I’m sure you’ve heard the comments ‘Running is bad for your joints’ or ‘Running will wreck your knees’. Running gets a bad wrap and is cited as the cause of arthritis in the knees but not is all as it seems. Humans are made to run. If you subscribe to the theory of evolution, we evolved from apes into bipeds that walk on two legs and we evolved a number of traits to help the movement. Our glutes (bum) muscles are larger than other ape species, we have the nuchal ligament in the neck to stabilise the head while running and our Achilles’ tendons are longer to help absorb the shock of landing. That considered, there are those who fear running will be damaging for your joints. Thankfully, that is not the case.
As with all things in sport science,
- In a 20-year study conducted by Professor James Fries of Stanford University in California, runners from the study (now in their 70s) revealed that those who run consistently could expect to have less arthritis than non-runners when they get older. It also showed that runners have a lower risk of osteoarthritis and hip replacements.
- A 2014 study conducted by Dr. Grace Hsiao-Wei Lo, Assistant Professor of Medicine at Baylor College of Medicine, found that running at any stage of life doesn’t increase a person’s risk of osteoarthritis of the knee. In fact, it may even help to ward off the condition.
- The findings of the study, presented at the American College of Rheumatology Annual Meeting in Boston, looked at over 2,600 participants, giving them knee x-rays, assessments, and surveys. Researchers concluded that runners had a lower prevalence of knee pain than non-runners, regardless of their age.
Three different studies al showing that there is a benefit, not a detriment to running.
This is not surprising because as mentioned in the introduction, humans are designed to run. “Our bodies are designed to run,” says Professor John Brewer, Head of its School of Sport, Health and Applied Science (SHAS) at St Mary’s University (stmarys.ac.uk). “In the past, we had to run to catch food or avoid being the food of a predator, so running is a natural form of human locomotion.”
So why is there the perception that running is bad for us?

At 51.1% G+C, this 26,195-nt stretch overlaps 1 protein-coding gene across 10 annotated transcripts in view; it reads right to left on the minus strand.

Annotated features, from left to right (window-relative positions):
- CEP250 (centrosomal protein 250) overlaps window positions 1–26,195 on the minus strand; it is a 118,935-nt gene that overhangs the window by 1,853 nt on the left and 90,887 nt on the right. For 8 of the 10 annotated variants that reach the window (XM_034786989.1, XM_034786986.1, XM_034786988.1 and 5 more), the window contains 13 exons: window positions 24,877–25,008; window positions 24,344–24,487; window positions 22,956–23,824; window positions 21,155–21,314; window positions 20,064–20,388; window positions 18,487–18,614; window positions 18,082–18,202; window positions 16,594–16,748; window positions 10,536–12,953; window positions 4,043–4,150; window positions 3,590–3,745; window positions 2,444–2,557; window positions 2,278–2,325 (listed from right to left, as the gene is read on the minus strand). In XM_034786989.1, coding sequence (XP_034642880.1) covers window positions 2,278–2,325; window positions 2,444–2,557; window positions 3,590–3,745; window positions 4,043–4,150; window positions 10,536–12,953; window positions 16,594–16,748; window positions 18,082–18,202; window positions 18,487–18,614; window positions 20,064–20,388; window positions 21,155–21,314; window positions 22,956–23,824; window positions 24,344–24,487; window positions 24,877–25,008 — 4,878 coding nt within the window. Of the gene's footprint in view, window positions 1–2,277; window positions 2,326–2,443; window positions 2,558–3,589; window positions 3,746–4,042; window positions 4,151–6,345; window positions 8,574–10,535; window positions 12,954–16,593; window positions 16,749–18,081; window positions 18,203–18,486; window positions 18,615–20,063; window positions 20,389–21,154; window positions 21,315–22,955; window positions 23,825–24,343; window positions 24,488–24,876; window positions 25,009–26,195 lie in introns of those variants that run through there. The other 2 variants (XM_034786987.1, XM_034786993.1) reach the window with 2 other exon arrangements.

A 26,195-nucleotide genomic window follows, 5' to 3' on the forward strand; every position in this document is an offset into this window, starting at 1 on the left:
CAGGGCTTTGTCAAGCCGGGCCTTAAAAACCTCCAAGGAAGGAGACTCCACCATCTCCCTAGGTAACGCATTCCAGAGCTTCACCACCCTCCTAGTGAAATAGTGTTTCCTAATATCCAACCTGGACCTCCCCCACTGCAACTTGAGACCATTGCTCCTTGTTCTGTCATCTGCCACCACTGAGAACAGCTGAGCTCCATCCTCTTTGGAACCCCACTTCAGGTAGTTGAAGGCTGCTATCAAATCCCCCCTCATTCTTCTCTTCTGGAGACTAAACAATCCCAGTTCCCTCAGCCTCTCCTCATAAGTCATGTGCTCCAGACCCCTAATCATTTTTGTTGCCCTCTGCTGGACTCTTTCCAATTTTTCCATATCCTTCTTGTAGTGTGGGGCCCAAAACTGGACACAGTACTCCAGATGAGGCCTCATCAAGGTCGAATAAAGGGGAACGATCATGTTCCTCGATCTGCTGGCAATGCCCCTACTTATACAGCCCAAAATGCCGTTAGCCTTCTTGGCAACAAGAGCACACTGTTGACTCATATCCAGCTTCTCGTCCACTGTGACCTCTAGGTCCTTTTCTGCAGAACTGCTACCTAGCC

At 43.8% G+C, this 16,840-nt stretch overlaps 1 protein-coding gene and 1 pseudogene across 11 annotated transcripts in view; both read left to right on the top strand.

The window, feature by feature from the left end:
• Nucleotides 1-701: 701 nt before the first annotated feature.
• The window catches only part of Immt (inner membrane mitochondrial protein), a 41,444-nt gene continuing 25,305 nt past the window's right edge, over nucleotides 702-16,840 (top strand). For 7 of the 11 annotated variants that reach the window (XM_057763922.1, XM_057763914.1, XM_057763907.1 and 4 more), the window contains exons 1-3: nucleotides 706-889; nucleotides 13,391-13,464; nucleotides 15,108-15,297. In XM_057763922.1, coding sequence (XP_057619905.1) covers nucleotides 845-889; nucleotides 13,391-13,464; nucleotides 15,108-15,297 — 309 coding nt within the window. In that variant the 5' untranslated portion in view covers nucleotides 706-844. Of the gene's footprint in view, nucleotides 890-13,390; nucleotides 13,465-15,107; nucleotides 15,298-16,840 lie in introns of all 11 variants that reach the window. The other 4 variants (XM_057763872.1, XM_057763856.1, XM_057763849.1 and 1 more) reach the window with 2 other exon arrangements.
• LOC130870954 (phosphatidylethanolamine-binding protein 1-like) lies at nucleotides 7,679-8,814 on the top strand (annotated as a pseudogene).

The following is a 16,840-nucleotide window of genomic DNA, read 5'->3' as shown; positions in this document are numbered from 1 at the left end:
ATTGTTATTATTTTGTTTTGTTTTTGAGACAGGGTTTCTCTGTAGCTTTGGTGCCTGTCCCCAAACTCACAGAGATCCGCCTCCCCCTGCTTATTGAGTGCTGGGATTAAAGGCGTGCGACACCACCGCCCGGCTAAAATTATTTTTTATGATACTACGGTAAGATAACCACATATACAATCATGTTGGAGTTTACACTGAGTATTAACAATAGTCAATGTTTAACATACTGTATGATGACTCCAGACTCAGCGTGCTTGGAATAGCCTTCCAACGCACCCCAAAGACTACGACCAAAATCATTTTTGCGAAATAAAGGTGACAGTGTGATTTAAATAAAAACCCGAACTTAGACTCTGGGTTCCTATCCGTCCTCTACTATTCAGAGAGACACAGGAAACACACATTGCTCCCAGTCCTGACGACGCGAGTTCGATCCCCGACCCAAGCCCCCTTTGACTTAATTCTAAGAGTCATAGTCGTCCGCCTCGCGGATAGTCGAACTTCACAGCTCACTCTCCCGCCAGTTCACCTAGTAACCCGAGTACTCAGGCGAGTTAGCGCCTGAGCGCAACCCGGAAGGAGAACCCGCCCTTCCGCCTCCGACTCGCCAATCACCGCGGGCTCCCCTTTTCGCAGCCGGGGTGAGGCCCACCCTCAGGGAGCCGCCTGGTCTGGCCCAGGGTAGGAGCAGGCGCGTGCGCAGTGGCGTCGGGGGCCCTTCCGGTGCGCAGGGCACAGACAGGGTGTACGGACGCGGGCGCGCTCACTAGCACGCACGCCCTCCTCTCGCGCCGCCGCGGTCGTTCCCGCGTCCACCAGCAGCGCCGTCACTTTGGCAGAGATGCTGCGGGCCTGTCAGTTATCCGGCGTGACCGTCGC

While running may be beneficial, it is, odd as this may sound, very easy to get wrong. When you consider the running gate, you essentially hop from one foot to the next which does place. Any small muscle imbalances or weaknesses are exacerbated by the continued impact. “Problems can arise when an individual has a biomechanical issue that puts extra stress on a particular joint or when they do too much and refuse to listen to signals (like pain) telling them to rest or ease off,” says Brewer. Poor footwear, running too far, too soon also creates problems because your body doesn’t have time to adapt to the stress.
Not only this, extra weight worsens the problem. “Simple physics says that the greater the force through the joint surface, the greater the wear and tear, which is the essence of osteoarthritis,” says physiotherapist Mark Buckingham from Witty Pask & Buckingham (wpbphysio.co.uk). “The joint surface does not increase in size with an increase in weight, so therefore there is a greater force on the same surface area. Hyaline cartilage is remarkable stuff but it can tolerate only so much and once it has gone, it’s gone – much like your teeth!”
There are many benefits to running including increased bone mineral density, lowers cholesterol, can ease PMT in women, reduces stress and anxiety, reduces the chance of glaucoma to name a few. If you want to go running, my advice would be to get proper footwear that is tailored to your pronation. I would also advise starting small and adding distance slowly over time. 10-20% increase per week would be sufficient, although this will vary depending on the level of runner you are.